Filipinos have a high tolerance for corruption, which they see as a necessary evil in the delivery of local programs and projects.
This is the only conclusion one can arrive at based on the results of Pulse Asia’s latest survey on the pork barrel, conducted during the last two weeks of September and released over the past fortnight (see part 1 here and part 2 here). For those who might have missed it, here is a quick round-up of results:
- Awareness of PDAF or pork barrel was at 90%, up from 66% a decade ago.
- Ability to identify a local project funded by PDAF over the past six years was only 39% nationwide down from 52% in 2004.
- On what to do with the PDAF 45% were for its outright removal and for implementation to be left to line agencies, up from 30% a decade ago. The balance was split among those who wanted to keep PDAF in some shape or form, including 45% wanting some changes to the system to be made and 10% who don’t want any changes made at all.
- On the use and management of PDAF about 8 out of every 10 Filipinos saw it as being undertaken for questionable motives such as electioneering, kickbacks and as inducements to support the executive’s legislative agenda.
- On the proportion of PDAF going to corruption nearly 8 out of 10 Filipinos think that more than half of the pork allocation is being plundered.
- On what legislators should prioritise in their work only about a third wanted them to focus on lawmaking, while 42% said they ought to focus on having projects and programs, i.e. pork barreling. The remainder was split between investigating scandals and other issues (14%) and reviewing and passing the budget (12%).
- On the president’s handling of PDAF about two thirds believe that the misuse of pork has continued under his administration and the same amount approve of his handling of it (the Palace announced the suspension of PDAF but allowed congressional insertions or pork barrel projects in line agency budgets with more stringent requirements).
Despite a supermajority holding the view that PDAF is not being undertaken for its specified or intended use and that more than half of the money is being wasted or stolen, a plain majority are still in favour of keeping it in some shape or form. This explains the strong approval of the president’s actions in the wake of the PDAF scandal. Even among the educated, wealthier classes (ABC), where 9 out of 10 believe that half or more than half of the PDAF budget is being stolen, only 47% want pork abolished.
Support for the abolition of pork reaches a majority only in the NCR with 56% behind it. Mindanao is where support is weakest at 38%. The rest of the country hovers around the mean at 45-47%. There is little variability among classes ABC and D on the issue with 47-48% supporting abolition. It is Class E that diverges from the national mean at 38%. The median voter appears to sit somewhere in between the lower middle and poor classes of D and E.
Only about 38-39% of class D and E respondents could identify projects financed by PDAF in their community over the past six years, down from 53% a decade ago. There was hardly any change recorded for class ABC during this period with 46% indicating that they knew of such projects. People in Metro Manila were less conscious at 30%, down from 50%, and Mindanao had the highest level of awareness at 48% down from 60%. The rest of Luzon and the Vizayas hovered around the national mean at 37-38%, down from 51% and 54%, respectively.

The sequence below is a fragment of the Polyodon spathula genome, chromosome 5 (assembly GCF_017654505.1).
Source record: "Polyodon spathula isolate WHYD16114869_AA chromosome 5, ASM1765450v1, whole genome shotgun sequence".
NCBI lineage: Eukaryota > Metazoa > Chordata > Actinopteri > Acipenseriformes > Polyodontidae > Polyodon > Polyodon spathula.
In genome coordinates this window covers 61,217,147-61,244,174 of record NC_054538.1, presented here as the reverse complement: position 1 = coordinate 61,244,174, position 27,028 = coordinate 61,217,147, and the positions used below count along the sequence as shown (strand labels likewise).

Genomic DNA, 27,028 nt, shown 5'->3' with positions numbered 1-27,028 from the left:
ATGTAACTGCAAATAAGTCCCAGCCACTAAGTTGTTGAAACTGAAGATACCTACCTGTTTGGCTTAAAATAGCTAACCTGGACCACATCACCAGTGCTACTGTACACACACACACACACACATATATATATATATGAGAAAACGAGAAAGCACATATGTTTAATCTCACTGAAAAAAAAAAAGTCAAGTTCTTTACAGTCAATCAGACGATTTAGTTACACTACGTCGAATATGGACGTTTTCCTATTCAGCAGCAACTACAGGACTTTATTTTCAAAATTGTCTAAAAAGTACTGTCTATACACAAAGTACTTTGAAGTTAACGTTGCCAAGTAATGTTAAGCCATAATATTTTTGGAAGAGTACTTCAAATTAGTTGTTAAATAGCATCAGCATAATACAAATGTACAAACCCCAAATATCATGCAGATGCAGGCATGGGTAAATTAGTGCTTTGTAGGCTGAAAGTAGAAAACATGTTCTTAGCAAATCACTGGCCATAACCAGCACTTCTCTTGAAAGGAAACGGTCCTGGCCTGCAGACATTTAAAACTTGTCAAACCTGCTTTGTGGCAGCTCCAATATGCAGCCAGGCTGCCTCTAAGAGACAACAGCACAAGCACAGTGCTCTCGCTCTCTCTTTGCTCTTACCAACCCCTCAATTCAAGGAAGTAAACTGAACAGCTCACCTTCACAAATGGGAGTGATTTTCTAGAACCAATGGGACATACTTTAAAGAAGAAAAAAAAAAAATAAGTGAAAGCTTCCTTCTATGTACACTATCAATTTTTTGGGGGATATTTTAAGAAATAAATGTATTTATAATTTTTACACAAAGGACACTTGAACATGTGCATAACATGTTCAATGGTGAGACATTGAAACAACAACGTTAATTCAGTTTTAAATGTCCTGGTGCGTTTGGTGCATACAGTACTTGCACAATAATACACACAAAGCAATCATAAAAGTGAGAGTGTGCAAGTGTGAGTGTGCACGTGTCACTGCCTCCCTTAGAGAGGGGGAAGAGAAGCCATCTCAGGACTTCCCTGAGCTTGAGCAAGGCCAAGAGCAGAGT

Given the continued operation of PDAF, the lower levels of consciousness regarding projects benefiting the local community could be due to their being less conspicuous, which in turn could be because more money went to “soft” projects, that appear to be more prone to the “ghost” phenomenon. The suspicion that most of their pork goes to corruption has not deterred most Filipinos from supporting its retention.
PDAF was a way for the political elite to formalise their patrimonial activity by giving them access to public funds to distribute rents among their constituents, but it failed to address their need to finance campaign spending at elections and to provide an adequate level of compensation commensurate to the power and authority that they wield over the vast resources of government. As a result, it is no surprise that they did what they did.
Filipinos have always known and provided tacit approval for this. Just like traditional housewives from the 1950s who tolerated their spouses’ flings outside their marriage for so long as they were discreet about it and continued to be good providers of their households, the Filipino public was willing to accept a certain level of corruption by their padrino-politicians, for so long as they “brought home the bacon.”
Now that the game has been exposed, and the scale of their infidelity has been rubbed in their faces, the public has understandably become unsettled. But despite all this, what a majority of Filipinos still want is a return to the way things were. They appear half-hearted at best about doing away with a system of patronage that they believe has served them well.
Their inclination is to give it another chance, perhaps with some minor adjustments. Even if this means divorcing the set of politicos who have let them down and been found out, they would just as eagerly fall into the arms of another set who will offer them the same sort of pandering as the previous batch.
To be concluded…